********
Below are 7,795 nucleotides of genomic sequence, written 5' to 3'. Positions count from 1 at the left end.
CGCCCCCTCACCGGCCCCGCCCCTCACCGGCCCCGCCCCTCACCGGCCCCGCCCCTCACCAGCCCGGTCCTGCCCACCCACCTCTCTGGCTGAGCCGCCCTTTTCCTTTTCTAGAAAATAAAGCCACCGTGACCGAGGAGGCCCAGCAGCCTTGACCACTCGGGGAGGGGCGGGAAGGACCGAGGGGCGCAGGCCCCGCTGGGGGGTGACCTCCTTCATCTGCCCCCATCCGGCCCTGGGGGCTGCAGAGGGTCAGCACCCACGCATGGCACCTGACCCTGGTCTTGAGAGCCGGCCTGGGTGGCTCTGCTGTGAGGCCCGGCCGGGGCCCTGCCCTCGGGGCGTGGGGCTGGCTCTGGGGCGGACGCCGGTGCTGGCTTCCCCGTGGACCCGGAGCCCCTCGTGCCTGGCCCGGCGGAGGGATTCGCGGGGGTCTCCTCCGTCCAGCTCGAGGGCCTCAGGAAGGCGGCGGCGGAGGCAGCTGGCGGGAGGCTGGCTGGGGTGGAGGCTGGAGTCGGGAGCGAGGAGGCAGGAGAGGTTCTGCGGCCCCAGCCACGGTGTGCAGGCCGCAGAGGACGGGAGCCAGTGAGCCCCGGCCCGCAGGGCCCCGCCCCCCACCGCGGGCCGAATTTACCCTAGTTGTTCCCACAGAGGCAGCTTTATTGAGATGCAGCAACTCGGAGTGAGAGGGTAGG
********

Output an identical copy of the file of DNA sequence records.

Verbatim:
Below are 7,795 nucleotides of genomic sequence, written 5' to 3'. Positions count from 1 at the left end.
CGCCCCCTCACCGGCCCCGCCCCTCACCGGCCCCGCCCCTCACCGGCCCCGCCCCTCACCAGCCCGGTCCTGCCCACCCACCTCTCTGGCTGAGCCGCCCTTTTCCTTTTCTAGAAAATAAAGCCACCGTGACCGAGGAGGCCCAGCAGCCTTGACCACTCGGGGAGGGGCGGGAAGGACCGAGGGGCGCAGGCCCCGCTGGGGGGTGACCTCCTTCATCTGCCCCCATCCGGCCCTGGGGGCTGCAGAGGGTCAGCACCCACGCATGGCACCTGACCCTGGTCTTGAGAGCCGGCCTGGGTGGCTCTGCTGTGAGGCCCGGCCGGGGCCCTGCCCTCGGGGCGTGGGGCTGGCTCTGGGGCGGACGCCGGTGCTGGCTTCCCCGTGGACCCGGAGCCCCTCGTGCCTGGCCCGGCGGAGGGATTCGCGGGGGTCTCCTCCGTCCAGCTCGAGGGCCTCAGGAAGGCGGCGGCGGAGGCAGCTGGCGGGAGGCTGGCTGGGGTGGAGGCTGGAGTCGGGAGCGAGGAGGCAGGAGAGGTTCTGCGGCCCCAGCCACGGTGTGCAGGCCGCAGAGGACGGGAGCCAGTGAGCCCCGGCCCGCAGGGCCCCGCCCCCCACCGCGGGCCGAATTTACCCTAGTTGTTCCCACAGAGGCAGCTTTATTGAGATGCAGCAACTCGGAGTGAGAGGGTAGG